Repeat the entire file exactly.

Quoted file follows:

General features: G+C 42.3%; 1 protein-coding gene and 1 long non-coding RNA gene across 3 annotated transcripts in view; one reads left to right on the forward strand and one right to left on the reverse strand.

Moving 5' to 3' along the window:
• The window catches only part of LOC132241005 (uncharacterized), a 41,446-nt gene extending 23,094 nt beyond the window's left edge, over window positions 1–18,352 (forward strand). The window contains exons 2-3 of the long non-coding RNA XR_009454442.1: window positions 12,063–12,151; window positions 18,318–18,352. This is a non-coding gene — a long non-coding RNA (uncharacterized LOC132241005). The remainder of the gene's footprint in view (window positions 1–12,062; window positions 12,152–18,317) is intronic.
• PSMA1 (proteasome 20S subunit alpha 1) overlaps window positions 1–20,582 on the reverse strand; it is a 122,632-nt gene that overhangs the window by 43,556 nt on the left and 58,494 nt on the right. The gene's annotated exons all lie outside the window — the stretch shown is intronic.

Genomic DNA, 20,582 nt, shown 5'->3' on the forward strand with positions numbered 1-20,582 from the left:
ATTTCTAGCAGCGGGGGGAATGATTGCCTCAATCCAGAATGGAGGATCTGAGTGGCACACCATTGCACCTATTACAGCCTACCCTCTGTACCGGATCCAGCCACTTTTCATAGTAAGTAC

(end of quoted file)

General features: G+C 42.3%; 1 protein-coding gene and 1 long non-coding RNA gene across 3 annotated transcripts in view; one reads left to right on the forward strand and one right to left on the reverse strand.

Moving 5' to 3' along the window:
• The window catches only part of LOC132241005 (uncharacterized), a 41,446-nt gene extending 23,094 nt beyond the window's left edge, over window positions 1–18,352 (forward strand). The window contains exons 2-3 of the long non-coding RNA XR_009454442.1: window positions 12,063–12,151; window positions 18,318–18,352. This is a non-coding gene — a long non-coding RNA (uncharacterized LOC132241005). The remainder of the gene's footprint in view (window positions 1–12,062; window positions 12,152–18,317) is intronic.
• PSMA1 (proteasome 20S subunit alpha 1) overlaps window positions 1–20,582 on the reverse strand; it is a 122,632-nt gene that overhangs the window by 43,556 nt on the left and 58,494 nt on the right. The gene's annotated exons all lie outside the window — the stretch shown is intronic.

Genomic DNA, 20,582 nt, shown 5'->3' on the forward strand with positions numbered 1-20,582 from the left:
ATTTCTAGCAGCGGGGGGAATGATTGCCTCAATCCAGAATGGAGGATCTGAGTGGCACACCATTGCACCTATTACAGCCTACCCTCTGTACCGGATCCAGCCACTTTTCATAGTAAGTAC